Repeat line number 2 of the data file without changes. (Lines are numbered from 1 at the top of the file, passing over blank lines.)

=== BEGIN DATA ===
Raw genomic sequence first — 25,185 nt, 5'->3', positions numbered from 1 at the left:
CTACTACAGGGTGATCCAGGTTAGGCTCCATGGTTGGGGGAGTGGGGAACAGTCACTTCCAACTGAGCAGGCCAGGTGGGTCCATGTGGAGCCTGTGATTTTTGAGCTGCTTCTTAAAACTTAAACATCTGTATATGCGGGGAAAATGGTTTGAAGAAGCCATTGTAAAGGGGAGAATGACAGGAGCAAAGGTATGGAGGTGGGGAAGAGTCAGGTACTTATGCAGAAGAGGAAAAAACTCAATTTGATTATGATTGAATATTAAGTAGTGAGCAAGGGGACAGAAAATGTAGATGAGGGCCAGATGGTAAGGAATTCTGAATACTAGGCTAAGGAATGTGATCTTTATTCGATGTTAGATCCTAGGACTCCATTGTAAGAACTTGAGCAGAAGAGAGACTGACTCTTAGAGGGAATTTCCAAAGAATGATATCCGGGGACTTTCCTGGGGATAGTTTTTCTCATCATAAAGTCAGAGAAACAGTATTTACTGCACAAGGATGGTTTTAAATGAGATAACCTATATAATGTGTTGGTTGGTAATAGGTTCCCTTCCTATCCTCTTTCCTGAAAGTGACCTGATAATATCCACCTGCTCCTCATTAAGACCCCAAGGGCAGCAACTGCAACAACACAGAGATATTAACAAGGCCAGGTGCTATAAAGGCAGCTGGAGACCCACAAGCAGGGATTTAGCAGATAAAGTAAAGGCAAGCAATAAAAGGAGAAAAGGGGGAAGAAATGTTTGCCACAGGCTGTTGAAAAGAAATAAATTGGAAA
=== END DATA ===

CTACTACAGGGTGATCCAGGTTAGGCTCCATGGTTGGGGGAGTGGGGAACAGTCACTTCCAACTGAGCAGGCCAGGTGGGTCCATGTGGAGCCTGTGATTTTTGAGCTGCTTCTTAAAACTTAAACATCTGTATATGCGGGGAAAATGGTTTGAAGAAGCCATTGTAAAGGGGAGAATGACAGGAGCAAAGGTATGGAGGTGGGGAAGAGTCAGGTACTTATGCAGAAGAGGAAAAAACTCAATTTGATTATGATTGAATATTAAGTAGTGAGCAAGGGGACAGAAAATGTAGATGAGGGCCAGATGGTAAGGAATTCTGAATACTAGGCTAAGGAATGTGATCTTTATTCGATGTTAGATCCTAGGACTCCATTGTAAGAACTTGAGCAGAAGAGAGACTGACTCTTAGAGGGAATTTCCAAAGAATGATATCCGGGGACTTTCCTGGGGATAGTTTTTCTCATCATAAAGTCAGAGAAACAGTATTTACTGCACAAGGATGGTTTTAAATGAGATAACCTATATAATGTGTTGGTTGGTAATAGGTTCCCTTCCTATCCTCTTTCCTGAAAGTGACCTGATAATATCCACCTGCTCCTCATTAAGACCCCAAGGGCAGCAACTGCAACAACACAGAGATATTAACAAGGCCAGGTGCTATAAAGGCAGCTGGAGACCCACAAGCAGGGATTTAGCAGATAAAGTAAAGGCAAGCAATAAAAGGAGAAAAGGGGGAAGAAATGTTTGCCACAGGCTGTTGAAAAGAAATAAATTGGAAA